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Tools to collect and test spice models http://www.h-renrew.de/h/spicelib/doc…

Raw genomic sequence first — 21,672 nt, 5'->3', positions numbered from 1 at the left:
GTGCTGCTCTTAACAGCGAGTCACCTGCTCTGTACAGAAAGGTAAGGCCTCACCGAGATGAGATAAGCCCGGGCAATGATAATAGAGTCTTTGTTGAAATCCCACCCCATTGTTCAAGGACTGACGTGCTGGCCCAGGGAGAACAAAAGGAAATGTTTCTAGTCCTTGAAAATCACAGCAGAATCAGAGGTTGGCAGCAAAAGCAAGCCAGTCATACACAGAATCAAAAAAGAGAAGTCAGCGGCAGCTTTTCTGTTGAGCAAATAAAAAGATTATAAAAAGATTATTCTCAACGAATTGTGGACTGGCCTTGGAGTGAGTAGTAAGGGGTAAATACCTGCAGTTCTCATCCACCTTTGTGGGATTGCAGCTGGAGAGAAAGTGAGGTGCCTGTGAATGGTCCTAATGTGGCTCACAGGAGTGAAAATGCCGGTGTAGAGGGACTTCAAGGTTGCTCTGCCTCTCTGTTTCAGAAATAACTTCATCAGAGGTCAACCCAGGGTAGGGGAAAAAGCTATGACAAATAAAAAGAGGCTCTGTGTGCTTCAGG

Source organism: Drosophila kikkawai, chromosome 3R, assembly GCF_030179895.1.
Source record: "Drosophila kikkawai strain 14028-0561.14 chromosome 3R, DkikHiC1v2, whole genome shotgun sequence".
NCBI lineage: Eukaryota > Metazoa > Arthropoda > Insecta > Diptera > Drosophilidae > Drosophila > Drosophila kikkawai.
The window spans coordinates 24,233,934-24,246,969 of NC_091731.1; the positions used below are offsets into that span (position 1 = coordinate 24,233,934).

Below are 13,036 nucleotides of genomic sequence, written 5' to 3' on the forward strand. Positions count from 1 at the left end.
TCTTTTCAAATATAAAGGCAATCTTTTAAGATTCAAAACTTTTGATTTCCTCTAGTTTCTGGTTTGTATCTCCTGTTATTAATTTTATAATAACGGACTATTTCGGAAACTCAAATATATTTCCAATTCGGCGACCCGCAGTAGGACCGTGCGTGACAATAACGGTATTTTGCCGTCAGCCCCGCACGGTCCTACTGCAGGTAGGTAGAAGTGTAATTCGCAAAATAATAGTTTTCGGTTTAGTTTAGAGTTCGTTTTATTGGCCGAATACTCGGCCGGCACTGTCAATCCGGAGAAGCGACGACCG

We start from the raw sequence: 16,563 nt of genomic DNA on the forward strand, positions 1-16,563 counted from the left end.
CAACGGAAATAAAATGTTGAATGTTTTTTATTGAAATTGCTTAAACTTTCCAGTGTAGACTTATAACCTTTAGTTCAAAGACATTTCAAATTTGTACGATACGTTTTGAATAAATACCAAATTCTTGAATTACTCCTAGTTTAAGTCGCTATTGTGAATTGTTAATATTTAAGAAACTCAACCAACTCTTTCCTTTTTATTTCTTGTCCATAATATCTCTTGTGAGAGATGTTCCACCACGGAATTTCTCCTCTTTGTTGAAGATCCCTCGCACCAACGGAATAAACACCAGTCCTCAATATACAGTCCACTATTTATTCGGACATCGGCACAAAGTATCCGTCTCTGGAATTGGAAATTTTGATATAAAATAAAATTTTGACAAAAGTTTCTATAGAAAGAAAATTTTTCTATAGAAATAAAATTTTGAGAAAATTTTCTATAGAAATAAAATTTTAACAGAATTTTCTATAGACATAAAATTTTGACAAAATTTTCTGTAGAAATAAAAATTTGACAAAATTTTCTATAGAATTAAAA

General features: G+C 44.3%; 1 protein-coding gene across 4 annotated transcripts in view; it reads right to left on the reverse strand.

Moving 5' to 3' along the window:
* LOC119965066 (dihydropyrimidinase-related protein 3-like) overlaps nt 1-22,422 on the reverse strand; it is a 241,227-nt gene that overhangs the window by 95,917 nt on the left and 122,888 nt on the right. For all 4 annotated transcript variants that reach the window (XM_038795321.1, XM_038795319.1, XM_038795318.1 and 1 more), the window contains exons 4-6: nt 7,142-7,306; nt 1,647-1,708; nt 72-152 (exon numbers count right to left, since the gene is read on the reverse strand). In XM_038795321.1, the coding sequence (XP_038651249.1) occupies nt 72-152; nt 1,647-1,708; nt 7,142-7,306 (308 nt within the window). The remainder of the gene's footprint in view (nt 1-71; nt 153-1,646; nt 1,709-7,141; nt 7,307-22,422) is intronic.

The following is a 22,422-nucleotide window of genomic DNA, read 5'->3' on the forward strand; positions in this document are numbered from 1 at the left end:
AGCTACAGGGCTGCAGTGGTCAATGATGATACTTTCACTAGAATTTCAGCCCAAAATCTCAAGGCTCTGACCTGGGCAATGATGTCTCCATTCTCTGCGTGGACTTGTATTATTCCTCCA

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spicelib Usage ========================================== * scons download (or scons download[_vendor]) * scons unpack (or scons unpack[_vendor]) * scons create (or scons create[_vendor]) * scons test (scons test[_vendor][_libraryname]) Building and testing a spice model library ========================================== 0. Preface 1. Downloading the models 2. Unpacking the models 3. Apply fixes and patches to the models and store them 4. Create model index files 5. Test the models 6. Use the models with gEDA 7. Maintaining models 0. Preface ============================== Getting, testing and maintaining spice models can be a very time consuming task. This is a proposal on how to automate or speedup some of the steps. The second problem is that distributing models may not be allowed. (copyright notices on the vendor pages). Thus I propose to distribute the building rules and not the model files itself. This building rules may be stored in and SCM tool somewhere in the web. Note: This is the way openSUSE distributes proprietary font packages, ... Most of the steps below may be part of a SCons config file, others can be done with scripting. Note: This project now uses SCons (http://www.scons.org) instead of Make. 1. Download spice models ============================== The models can be downloaded with a download utility like wget, curl or something similar using a script language like python, ... Each vendor needs an extra set of download instructions. The downloaded files are stored in a specified directory structure: download/[vendor]/[files] Downloading is splitted from all tasks below. Thus you can apply the steps below again and again. 2. Unpacking the models ============================== Most vendors provide there models as .zip archives with different directory structure. In this step the models gets unpacked. In this step all files gets a md5 checksum. The checksum files are stored in: model_checksums/[vendor_category].md5sum This checksum may help to track changes in the model files when maintaining the model library. You'll easily be able to find the changed files of a .zip file. 3. Fix models and store them in the library ============================================ The model files from the vendors needs to be fixed and the fixed files needs to be stored in an usable directory structure. Possible fixes are: * missing trailing newlines at model files * add headlines, ... * fix broken models * missing connections * syntax errors * change model names to get a uniq namespace The fixed model files are stored in a new directory structure: model_library/[vendor]/[section]/[modelfiles] I'm storing checksums of that created lib, too: model_checksums/[vendor_category_lib].md5sum 4. Create model index files ============================== The index files contains the information how to use the models and how to combine them with gEDA symbols. The information is stored in an .ini-style file format that can be easily written with scripts and with an editor. The index files are stored in: indexfiles/[vendor_section].index The index file has a GLOBAL section with various attributes: [GLOBAL] MODELDIR=model_library/nxp/bipolar/ TESTDIR=model_tests/nxp/bipolar/ And symbol definitions: [2PA1576Q_NXP00001] symbol=pnp.sym value=Q2PA1576Q modelname=Q2PA1576Q file=2PA1576Q.prm refdes=Q? pinseq_c=1 pinseq_b=2 pinseq_e=3 pinnr_c=C pinnr_b=B pinnr_e=E footprint=none test_refdes=Q1 model_status_good=ngspice_23 model_status_broken=gnucap_0.35 The section has a "name" part and a "uniq number" part. Thus all generated symbols will be uniq. (important for gschem, ...) "symbol" contains a pointer to the symbol template file to use. "value" to "footprint" are variables that will replace placeholders in the symbol template files. "test_refdes" is currently required for testing. The "model_status_good" is an optional, manual rating of a model. It's value is a list of all simulators that have been tested. With "model_status_bad" bad models can be marked. 5. Testing the models ======================= It's important to get tested models. The tests are applied by a library testing script. The script: * walks through all symbol definitions in a given index file * generates a test schematic * creates a netlist using gnetlist * runs the circuit simulator * reads the simulation results and creats plots * combines the plots to a html file * gives some messages about the success/failure of the simulation. With these steps the whole tool chain is tested for every model. A human tester can watch the simulation result with a browser and doublecheck the simulation results. This results can also provide a quick view for the users of that model. The test result can be written to the model_status in the index file. If the simulation fails, then either the description in the index file is wrong or there's something wrong with the model. If the model is wrong you can either write a patch, fix it with a script in the config file or just mark the model as broken. 6. Use the models with gEDA ================================= The new components can be used with gEDA after connecting it with a small script and the component-library-command backend. Only few lines are required in share/gEDA/scheme/geda-clib.scm: ------- ; add a library with the command backend ; Syntax: ; (component-library-command "[listcommand]" "[getcommand]" "[name]") ; (component-library-command "/home/werner/oss/geda/spicelib/scripts/gedaparts nxp_bipolar.index" "/home/werner/oss/geda/spicelib/scripts/gedaparts nxp_bipolar.index" "NXP_bipolar_transistors") -------- 7. Maintaining the Models ============================== Maintaining means that you walk throught all the steps in a fast way. If the downloaded model archive is identical (checksum) to that you've already used, your done. If the archive is different but contains 95% of identical files, then you only need to check the modified and the new models.